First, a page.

A well known recommendation from poet Rainer Maria Rilke. It fell out of circulation for a while because Jacobsen’s prose was difficult to translate. This translation, however, by Tiina Nunnally has won awards and so far it’s been an enjoyable read and so incredibly deep. This was Jacobsen’s masterpiece written after he was diagnosed with chronic tuberculosis which he knew would eventually kill him. So it is a story of a soul really, a soul’s journey from childhood into adulthood pondering questions of immortality.
Another book I bought during quarantine after attending a zoom class offered by the Episcopal Diocese of Michigan about reconciliation after apartheid. I am very inspired by the work of @desmondtutu and his message of peace and forgiveness. I know this won’t be the last book I’ll read featuring him. 💕
My work for the last two years has come to fruition…thank you @historypress for believing in this story!! It officially releases in a week!
Available for preorder now!!! Link: http://bit.ly/Poletown
Poletown was once a vibrant, ethically diverse neighborhood in Detroit. In its prime, it had a store on every corner. Its theater, restaurants and schools thrived, and its churches catered to a multiplicity of denominations. In 1981, General Motors announced plans for a new plant and pointed to the 465 acres of Poletown. Using the law of eminent domain with a quick-take clause, the city planned to relocate 4,200 residents within ten months and raze the neighborhood. With unprecedented defiance the residents fought back in vain. In 2004, the Michigan Supreme Court ruled that the eminent domain law applied to Poletown was unconstitutional—a ruling that came two decades too late.
Jan Ruusbroec was a Flemish mystic of the Middle Ages. This book is only an introduction to his work and life. He was a man who only wrote when the spirit moved him to do so.
He would walk into the forest to be alone often taking a tablet with him in case the spirit moved him to write something. I wonder if he was more of a nature mystic? 🤔 Some of his work still exists and is included in this book. 💕
Hygge: pronounces Hoo-ga is the Danish way of simple and comfy living.
“Get comfy. Take a break.
Be here now. Turn off the phones.
Turn down the lights. Bring out the candles.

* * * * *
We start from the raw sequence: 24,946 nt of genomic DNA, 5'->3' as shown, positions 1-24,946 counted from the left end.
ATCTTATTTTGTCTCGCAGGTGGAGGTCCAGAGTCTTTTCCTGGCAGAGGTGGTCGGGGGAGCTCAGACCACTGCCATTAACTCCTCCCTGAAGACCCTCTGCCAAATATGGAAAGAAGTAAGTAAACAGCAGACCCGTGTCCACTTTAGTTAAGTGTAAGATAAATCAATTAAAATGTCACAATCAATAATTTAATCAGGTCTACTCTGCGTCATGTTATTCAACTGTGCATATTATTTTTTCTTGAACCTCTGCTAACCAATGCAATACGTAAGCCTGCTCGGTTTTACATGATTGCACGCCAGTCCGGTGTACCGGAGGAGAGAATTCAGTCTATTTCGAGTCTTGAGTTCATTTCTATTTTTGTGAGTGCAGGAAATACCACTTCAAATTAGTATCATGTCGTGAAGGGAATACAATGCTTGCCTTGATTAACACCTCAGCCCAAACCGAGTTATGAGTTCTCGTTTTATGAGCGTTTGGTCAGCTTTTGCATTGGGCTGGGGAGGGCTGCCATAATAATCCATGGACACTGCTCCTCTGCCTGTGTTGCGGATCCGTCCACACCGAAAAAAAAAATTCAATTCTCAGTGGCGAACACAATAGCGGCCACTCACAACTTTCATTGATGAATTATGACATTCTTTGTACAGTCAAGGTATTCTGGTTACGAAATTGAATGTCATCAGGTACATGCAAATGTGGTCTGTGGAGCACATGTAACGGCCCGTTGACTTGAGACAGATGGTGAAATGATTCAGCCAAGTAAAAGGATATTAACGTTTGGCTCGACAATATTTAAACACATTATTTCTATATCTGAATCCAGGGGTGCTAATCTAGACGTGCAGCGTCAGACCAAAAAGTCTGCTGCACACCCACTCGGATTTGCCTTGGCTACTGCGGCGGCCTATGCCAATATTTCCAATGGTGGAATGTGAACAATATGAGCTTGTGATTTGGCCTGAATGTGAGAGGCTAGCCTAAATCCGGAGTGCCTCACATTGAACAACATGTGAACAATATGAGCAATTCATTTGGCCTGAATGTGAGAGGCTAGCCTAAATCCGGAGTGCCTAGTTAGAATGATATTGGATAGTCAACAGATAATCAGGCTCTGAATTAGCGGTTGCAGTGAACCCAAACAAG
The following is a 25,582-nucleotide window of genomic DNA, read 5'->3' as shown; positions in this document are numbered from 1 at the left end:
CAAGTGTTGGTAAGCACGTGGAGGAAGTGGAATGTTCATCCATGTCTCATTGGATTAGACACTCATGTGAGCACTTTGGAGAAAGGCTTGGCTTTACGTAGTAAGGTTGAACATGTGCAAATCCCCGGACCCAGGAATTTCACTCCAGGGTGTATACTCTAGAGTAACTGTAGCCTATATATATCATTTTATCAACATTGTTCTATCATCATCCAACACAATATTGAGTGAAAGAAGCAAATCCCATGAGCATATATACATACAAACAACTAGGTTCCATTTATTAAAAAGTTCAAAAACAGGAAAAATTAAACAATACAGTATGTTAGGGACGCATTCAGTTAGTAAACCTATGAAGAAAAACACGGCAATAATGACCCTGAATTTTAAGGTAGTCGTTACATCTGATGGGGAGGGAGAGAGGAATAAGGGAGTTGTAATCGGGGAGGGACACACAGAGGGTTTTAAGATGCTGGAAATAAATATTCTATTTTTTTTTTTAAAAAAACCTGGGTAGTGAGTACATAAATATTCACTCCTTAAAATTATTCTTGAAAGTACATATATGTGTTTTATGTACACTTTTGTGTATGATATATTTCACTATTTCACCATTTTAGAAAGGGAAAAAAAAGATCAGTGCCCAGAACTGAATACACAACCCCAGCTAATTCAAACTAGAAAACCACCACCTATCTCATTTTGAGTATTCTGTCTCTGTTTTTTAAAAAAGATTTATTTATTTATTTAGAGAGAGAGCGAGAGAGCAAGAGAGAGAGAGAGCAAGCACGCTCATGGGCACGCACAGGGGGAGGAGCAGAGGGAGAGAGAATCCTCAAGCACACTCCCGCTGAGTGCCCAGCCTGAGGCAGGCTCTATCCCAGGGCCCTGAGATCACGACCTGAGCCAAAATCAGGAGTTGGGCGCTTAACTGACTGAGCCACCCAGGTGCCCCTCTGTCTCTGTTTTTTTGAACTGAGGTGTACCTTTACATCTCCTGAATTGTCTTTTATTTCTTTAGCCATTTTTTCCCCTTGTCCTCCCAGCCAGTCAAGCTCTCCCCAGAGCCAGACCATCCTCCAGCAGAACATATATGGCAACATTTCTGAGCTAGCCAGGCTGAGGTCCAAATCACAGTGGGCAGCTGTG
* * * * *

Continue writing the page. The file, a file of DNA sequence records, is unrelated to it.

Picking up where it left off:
Build relationships. Spend time with your tribe.
Give yourself a break from the demands of healthy living. Cake is most definitely Hygge.
Live life today, like there is no coffee tomorrow.
From picking the right lighting to organizing a Hygge get-together to dressing hygge, Wiking shows you how to experience more joy and contentment the Danish way.” 💕
You can see I marked Isaiah 55: 9-13. I also placed some leaves from that Fall season two or three years ago that my daughter gave me.
But that little pen mark by verse 9: I marked it years ago when I first ventured to read the Bible. I thought these markings would distract me, so I made them as small as I could, but I love coming across them! They are precious, and I wish I would have marked more verses like this. That person I was a couple years ago (we should always be growing) found something sweet and significant in these lines. And now my attention is drawn again to them as it was my reading today, and I have spent all morning meditating on these verses (Lectio Divina), and it was a joy!
“I pray that the eyes of your heart may be enlightened in order that you may know the hope to which He has called you, the riches of his glorious inheritance in His holy people, and His incomparably great power for us who believe.” (Ephesians 1:18-19)
I’m so glad I am ending my year-long Bible sessions with a letter from Paul. His work is such a pleasure to read, so beautiful and profound. I like Paul’s verse on hope, that we are called to it. Hope is a powerful feeling. It can take us from the depths of despair if we don’t have any to total elation if it is restored to us. Isn’t having Hope then like having God? Is God hope itself in addition to many other beautiful and good things? And along with the hope God gives we must carry gratitude. I think the two are inseparable. When we lay our hope in God’s hands, therefore surrendering our will, we make ourselves vulnerable and equally indebted to God when God delivers us from despair. Thanks be to God!
Thank you for staying with me through this journey of the Bible! Check out my story every day as I post my past posts of the books if you’d like a concentrated look or follow #fridaybiblepost!